BOSTON, Massachusetts — In 2021, a World Economic Forum report revealed that 156 countries still have to close the 32.3% remaining in the global gender gap, predicting that the gap will take just over 135 years to eliminate. Across the world, women only make up 35% of students in higher education studying science, technology, engineering and mathematics (STEM), according to UNESCO. The international nonprofit organization, Girls Who Code, believes that closing the STEM gender gap is vital to eliminating the global gender gap. The organization began its work one decade ago and after seeing major success it expanded to India in 2019. Girls Who Code has set out to close the country’s gender gap and show that women, girls and nonbinary people can be computer scientists too.
Origins & Philosophy
Reshma Saujan, a lawyer and politician, founded Girls Who Code in an effort to solve the global gender gap and increase diversity in computer science workplaces, as well as make computer programs more representative of the public that uses them. The organization provides resources and computer science education to girls and young nonbinary people. Girls Who Code focuses on partnering with schools as a way to promote computer science to girls at a young age. More than half the students who participate in the organization’s programs are girls of color and come from low-income backgrounds.
The organization runs on three core values:
- Bravery – “We’re raising our girls to be perfect and we’re raising our boys to be brave,” Saujan said during a 2016 TED Talk. Saujan believes that when girls are allowed to be imperfect, they are more courageous and ambitious, and they are less afraid of participating in men-dominated fields.
- Sisterhood – The organization brings girls together so they can support and strengthen one another. “My own approach to fostering confidence is grounded in women’s sports, which have been incredibly successful in increasing the participation of girls and women,” Elena Strange, a computer science professor at Northeastern University, said in an interview with The Borgen Project. “I use coding workshops to create a sense of belonging, the same way a sports uniform does. It makes it clear and intentional that people who support you surround you and are your biggest cheerleaders.”
- Activism – Girls Who Code believes that future women programmers will transform the technology industry by making it more representative of the population it serves. “The technologies we use every day will improve because diverse teams will build them with consideration considering all the types of users on the other side,” Strange said.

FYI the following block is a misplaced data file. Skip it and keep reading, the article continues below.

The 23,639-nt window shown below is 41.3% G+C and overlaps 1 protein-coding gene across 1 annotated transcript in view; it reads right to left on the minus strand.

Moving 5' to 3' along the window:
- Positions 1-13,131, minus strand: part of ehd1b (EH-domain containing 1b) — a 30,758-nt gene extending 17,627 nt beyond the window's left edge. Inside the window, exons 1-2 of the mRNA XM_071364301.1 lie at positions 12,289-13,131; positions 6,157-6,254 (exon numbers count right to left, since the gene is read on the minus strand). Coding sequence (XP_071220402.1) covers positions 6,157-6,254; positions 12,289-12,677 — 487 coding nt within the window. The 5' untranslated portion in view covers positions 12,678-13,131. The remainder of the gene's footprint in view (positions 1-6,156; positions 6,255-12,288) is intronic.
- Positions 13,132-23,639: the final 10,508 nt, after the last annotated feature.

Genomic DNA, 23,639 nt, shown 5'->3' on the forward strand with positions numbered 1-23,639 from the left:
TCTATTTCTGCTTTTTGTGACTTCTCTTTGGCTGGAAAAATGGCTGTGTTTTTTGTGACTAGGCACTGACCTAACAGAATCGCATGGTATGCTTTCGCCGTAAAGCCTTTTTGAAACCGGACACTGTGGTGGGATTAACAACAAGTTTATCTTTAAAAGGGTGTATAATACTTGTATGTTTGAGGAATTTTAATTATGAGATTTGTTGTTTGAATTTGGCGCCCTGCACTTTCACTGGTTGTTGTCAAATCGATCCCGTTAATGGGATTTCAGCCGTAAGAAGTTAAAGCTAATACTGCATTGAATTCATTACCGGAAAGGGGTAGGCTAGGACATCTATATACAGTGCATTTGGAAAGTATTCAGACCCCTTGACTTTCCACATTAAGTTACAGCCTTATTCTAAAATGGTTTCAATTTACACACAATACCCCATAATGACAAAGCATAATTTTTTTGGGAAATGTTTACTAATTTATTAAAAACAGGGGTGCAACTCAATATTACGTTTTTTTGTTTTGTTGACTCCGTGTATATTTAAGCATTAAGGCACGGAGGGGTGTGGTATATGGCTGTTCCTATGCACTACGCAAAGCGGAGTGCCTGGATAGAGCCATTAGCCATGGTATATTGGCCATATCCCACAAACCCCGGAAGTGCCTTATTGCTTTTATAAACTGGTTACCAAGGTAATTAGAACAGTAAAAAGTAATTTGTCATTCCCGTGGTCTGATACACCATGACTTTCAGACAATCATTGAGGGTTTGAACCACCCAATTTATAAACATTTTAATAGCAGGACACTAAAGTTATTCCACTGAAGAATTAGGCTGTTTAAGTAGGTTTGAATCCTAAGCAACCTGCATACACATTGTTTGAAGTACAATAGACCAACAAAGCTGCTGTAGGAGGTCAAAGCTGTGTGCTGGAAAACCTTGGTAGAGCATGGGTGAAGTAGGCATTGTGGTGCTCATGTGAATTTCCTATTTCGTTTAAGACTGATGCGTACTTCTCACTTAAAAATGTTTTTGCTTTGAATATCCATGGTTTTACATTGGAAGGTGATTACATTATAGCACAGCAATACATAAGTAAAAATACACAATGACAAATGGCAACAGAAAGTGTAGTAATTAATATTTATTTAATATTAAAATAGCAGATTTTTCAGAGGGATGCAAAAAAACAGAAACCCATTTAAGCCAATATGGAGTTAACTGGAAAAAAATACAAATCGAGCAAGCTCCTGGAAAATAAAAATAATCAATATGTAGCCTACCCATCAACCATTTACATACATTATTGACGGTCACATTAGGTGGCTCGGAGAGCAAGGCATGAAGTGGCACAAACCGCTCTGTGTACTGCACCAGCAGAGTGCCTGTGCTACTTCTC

Expanding to India
According to Global Gender Gap Report 2021, India ranks 140th on the gender gap list out of the 156 ranked countries. About 10% fewer women are in STEM, even though men and women are participating in higher education at almost the same rates in the country.
Girls Who Code says it wants to change the reality that only 26% of engineers in India are women. So, the organization partnered with United Technologies to make an expansion to India possible. The organization offers a two-week-long virtual summer immersion program, a six-week-long virtual self-paced program and an after-school program.
In its response to the COVID-19 pandemic, Girls Who Code made computer science resources and coding activities free to download. One student in India, Meghana, made a website dedicated to raising awareness about the lack of education in rural India.
Girls Who Code has seen young girls and nonbinary people stick with and pursue computer science careers when they have the right support system. The organization is confident that it is growing the number of future women programmers in India and minimizing the country’s gender gap along the way. The girls that graduate from Girls Who Code programs go on to champion diversity and inclusion in workplaces and academia, which increases the rate of women working in technology.
In India, society traditionally expects women and girls to do unpaid domestic work for much of their lives, which heavily contributes to higher rates of women in poverty and violence against women. In 2018, men in the country performed some of the lowest proportions of total unpaid care work in the world, according to the International Labor Organization (ILO).
Girls Who Code says it is on track to reach its global goal of closing the gender gap in new, entry-level tech jobs by 2030. “The result of closing the gender gap — which I’m confident we will one day — will also require the inclusion of women at every level,” Strange said. “That’s the ‘accessibility & belonging’ part.”
– Delaney Murray